There could be substantial changes to the special teams, so the preview is a little different than those for the eight positions.

Battles to watch

  1. Graham Gano vs. Neil Rackers. Gano finished strong in 2011, making 14 of his last 15 field goals. He was solid on kickoffs, as expected, with a strong leg and mostly good directional kicks. Can’t blame the five blocked field goals on him as the blocking clearly broke down. But even if he’d made all five kicks he would have been at 88 percent – or lower than Rackers’ percentage in three of the last four years. But Gano’s youth (11 years younger) gives him an edge. However he still needs to prove himself. Had the rosters not been expanded to 90, I’m not sold that Rackers would be in camp. He’ll be much tougher competition than Shayne Graham last summer.
  2. Brandon Banks vs. Aldrick Robinson/Terrence Austin. Anyone who wins this job must show that they can help at receiver. Banks was subpar as a returner last season, partly because his knee kept him from being as explosive on his cuts as he had been in the past. Even if he’s healthy early in camp you have to wonder about his durability. He’s a potential playmaker, but last season he averaged 23.0 yards on kickoffs and 9.1 on punt returns (teams did a good job pinning him to a side; he likes to run left because he feels he cuts better that way. Teams often forced him to run right). He dropped two yards in each category from the previous season. And he dropped the ball a combined seven times on returns. Robinson struggled to catch the ball on returns last summer, but spent the season working on returns. Has he improved? No idea. But he has the ability to help at receiver too – if he looks as good this summer as he did in the spring. I’ve always liked Austin’s footwork on punts; quick and enables him to get decent returns. He’s not a burner and he’ll have a hard time making it as a receiver as well.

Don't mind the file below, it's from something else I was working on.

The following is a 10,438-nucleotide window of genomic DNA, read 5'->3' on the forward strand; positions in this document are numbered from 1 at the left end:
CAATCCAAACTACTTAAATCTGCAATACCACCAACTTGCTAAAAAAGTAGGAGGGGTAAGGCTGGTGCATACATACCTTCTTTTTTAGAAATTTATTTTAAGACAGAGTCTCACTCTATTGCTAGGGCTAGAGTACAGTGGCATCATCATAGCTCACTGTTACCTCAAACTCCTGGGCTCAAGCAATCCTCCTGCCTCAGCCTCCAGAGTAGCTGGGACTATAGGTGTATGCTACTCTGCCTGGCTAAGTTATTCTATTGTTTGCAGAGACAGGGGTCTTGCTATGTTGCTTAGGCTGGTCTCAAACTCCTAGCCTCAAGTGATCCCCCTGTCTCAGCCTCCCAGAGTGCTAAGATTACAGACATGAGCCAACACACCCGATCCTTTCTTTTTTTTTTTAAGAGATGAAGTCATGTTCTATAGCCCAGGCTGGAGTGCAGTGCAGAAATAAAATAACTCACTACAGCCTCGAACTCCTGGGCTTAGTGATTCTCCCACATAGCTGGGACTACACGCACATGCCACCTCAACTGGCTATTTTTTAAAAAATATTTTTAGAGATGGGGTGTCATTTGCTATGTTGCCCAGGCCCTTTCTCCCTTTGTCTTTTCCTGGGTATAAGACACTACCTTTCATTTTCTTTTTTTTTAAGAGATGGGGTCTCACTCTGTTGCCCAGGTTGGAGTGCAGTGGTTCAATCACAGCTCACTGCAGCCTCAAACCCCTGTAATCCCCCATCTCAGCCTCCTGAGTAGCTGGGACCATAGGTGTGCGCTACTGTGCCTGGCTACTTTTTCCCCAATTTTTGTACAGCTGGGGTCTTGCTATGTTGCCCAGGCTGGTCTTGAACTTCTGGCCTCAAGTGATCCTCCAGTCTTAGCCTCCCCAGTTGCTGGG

Strengths: The coverage units. Washington is blessed with a big guy who can run in Lorenzo Alexander. He has linebacker size and a defensive linemen’s mentality, which means double teams often mean nothing. He’s a tone setter…Long snapper Nick Sundberg was inconsistent in his first training camp three summers ago, but after a month he really settled into it and has been solid. … b will always be a help on special teams because of his competitiveness. Like Alexander, he’s the definition of a football player. You just have to find a spot on your team where he can stick…Punter Sav Rocca had a strong season before hurting his ankle late. The Redskins would be thrilled with a repeat. When the coverage units are strong, it often starts with the punter (hangtime/direction) and Rocca excelled. Graham Gano’s kickoffs were excellent, helping the coverage as well…

Weaknesses: The return game was bad last season, a surprise given the expectations. The offense consistently had to drive long distances after touchdowns, rarely getting a short field. Makes a difference. Part of that stemmed from the new kickoff rules, but Banks’ returns yielded little… Do I need to point out that field goal and extra point protection were a problem? Five blocked field goals says it all. Special teams coach Danny Smith must get this fixed. Smith is considered an excellent special teams coach, but when your group allows that many blocks it’s on everyone. The vets, however, know that the guys who had allowed those blocks had been taught the same things they had been in terms of how to react to certain fronts. They just failed. I don’t get how players who are backups fail in this role. It’s what their on the roster to do. Having players such as Kedric Golston back and healthy will help the blocking.


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